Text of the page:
EPA’S CREDIBILITY IN THE TOILET: Federal judge blocks EPA rule on jurisdiction over waterways. U.S. District judge Ralph Erickson (a George W. Bush appointee) has issued a preliminary injunction against implementation of the EPA’s new Clean Water Act rule that would extend the agency’s jurisdiction to virtually every waterway in the country.
Judge Erickson concluded that that the 13 States challenging the rule had established a “likelihood of success” on the merits of their claim that EPA has exceeded its authority:
The Rule allows EPA regulation of waters that do not bear any effect on the “chemical, physical, and biological integrity” of any navigable-in-fact water. While the Technical SupportDocument states that pollutants dumped into a tributary will flow downstream to a navigable water,44 the breadth of the definition of a tributary set forth in the Rule allows for regulation of any area that has a trace amount of water so long as “the physical indicators of a bed and banks and an ordinary high water mark” exist. . . While the Agencies assert that the definitions exclusion of drains and ditches remedies the defect, the definition of a tributary here includes vast numbers of waters that are unlikely to have a nexus to navigable waters within any reasonable understanding of the term. . . .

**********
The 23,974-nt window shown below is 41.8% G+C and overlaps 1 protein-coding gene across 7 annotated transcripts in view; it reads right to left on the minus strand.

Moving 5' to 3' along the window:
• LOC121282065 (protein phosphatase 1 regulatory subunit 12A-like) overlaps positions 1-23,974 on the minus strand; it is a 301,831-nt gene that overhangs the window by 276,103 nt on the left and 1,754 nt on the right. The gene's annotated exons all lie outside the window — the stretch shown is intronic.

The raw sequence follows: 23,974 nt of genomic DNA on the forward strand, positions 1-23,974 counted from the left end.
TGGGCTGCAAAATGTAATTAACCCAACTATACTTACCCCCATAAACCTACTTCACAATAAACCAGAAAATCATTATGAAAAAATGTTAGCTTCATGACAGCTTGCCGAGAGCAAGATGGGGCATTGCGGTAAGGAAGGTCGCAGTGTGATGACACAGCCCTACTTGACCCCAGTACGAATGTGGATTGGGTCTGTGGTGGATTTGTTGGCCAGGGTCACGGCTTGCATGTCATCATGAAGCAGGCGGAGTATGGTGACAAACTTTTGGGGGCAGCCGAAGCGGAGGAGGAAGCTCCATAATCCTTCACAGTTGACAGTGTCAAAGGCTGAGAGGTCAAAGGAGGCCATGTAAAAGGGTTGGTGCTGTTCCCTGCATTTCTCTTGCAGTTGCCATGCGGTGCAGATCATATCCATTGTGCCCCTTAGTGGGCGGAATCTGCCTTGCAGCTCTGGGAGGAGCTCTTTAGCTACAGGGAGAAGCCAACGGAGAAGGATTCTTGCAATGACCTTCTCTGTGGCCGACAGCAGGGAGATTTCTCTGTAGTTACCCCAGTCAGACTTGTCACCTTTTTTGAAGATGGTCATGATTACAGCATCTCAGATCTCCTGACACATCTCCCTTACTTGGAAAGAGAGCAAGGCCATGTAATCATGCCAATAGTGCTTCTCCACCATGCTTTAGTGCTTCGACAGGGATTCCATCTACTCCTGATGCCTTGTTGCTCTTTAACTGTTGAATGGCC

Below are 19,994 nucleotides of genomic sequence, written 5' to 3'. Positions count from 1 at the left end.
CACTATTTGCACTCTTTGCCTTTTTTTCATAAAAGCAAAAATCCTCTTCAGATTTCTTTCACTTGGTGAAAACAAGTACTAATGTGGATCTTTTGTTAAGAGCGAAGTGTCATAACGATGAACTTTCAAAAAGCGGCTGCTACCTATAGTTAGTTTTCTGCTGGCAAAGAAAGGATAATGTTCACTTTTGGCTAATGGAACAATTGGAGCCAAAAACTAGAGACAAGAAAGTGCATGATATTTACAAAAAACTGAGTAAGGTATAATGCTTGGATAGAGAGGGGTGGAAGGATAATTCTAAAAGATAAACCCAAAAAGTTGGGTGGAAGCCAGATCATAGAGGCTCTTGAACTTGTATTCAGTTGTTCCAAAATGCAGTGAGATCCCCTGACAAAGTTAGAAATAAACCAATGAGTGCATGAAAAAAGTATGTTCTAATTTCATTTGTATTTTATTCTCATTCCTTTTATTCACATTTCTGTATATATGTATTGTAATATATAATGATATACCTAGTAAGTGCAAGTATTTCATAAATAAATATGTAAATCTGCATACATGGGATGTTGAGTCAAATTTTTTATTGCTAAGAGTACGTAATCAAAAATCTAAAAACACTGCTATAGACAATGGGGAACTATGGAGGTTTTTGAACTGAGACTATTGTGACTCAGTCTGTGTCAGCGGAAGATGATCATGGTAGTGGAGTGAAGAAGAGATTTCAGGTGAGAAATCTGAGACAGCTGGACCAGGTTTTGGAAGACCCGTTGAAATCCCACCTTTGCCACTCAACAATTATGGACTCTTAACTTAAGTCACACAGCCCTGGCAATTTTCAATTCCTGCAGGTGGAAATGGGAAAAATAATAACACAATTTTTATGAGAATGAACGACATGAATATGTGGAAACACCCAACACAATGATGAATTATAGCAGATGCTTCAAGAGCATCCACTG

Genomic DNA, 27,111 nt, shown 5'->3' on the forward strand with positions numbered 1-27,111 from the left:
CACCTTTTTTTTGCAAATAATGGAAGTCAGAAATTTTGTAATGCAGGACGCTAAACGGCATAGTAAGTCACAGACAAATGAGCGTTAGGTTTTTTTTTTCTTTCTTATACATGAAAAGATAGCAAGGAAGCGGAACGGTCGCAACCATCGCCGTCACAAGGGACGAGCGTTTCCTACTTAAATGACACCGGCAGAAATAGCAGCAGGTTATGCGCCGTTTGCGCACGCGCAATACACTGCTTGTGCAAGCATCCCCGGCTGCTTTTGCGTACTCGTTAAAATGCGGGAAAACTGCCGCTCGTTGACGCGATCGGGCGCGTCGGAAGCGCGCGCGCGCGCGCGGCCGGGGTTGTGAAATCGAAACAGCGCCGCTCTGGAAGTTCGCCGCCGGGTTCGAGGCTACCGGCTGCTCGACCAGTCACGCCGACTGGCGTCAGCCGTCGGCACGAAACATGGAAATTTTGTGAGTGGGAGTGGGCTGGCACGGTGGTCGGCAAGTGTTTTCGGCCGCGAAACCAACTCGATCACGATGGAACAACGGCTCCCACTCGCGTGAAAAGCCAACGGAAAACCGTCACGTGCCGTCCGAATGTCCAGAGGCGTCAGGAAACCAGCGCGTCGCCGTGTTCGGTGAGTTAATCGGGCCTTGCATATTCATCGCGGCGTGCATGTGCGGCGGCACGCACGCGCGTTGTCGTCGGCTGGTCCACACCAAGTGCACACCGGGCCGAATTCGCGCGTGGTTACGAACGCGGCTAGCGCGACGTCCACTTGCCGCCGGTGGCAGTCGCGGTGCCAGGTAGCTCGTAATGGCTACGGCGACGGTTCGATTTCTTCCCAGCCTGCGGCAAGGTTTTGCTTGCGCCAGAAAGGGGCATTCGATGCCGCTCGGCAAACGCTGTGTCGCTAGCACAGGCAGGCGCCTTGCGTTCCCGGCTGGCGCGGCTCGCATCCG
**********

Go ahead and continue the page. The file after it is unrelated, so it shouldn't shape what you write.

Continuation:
The Rule asserts jurisdiction over waters that are remote and intermittent waters. No evidence actually points to how these intermittent and remote wetlands have any nexus to a navigable-in-fact water. The standard of arbitrary and capricious is met because the Agencies have failed to establish a “rational connection between the facts found” and the Rule as it will be promulgated. . . .
Itis within the purview ofthe traditional powers ofthe States to maintain their “traditional and primary power over land and water use.” Once the Rule takes effect, the States will lose their sovereignty over intrastate waters that will then be subject to the scope of the Clean Water Act.
Ouch–the EPA has been officially toasted. The Obama Administration is, as usual, playing hardball and taking the position that Judge Erickson’s opinion only blocks implementation of the waterways rule in the 13 States that were joined as parties to the litigation. Technically this is true, but normally an Administration won’t bother implementing a rule in some states while it is enjoined in others due to broad concerns regarding the rule’s legality. States that didn’t join the North Dakota lawsuit will now have to seek an injunction of their own, and may draw judges who are Obama Administration appointees less inclined to restrain federal executive authority.
So the buck certaily won’t stop with Judge Erickson, and the latest Obama Administration executive power grab looks headed to the Supreme Court.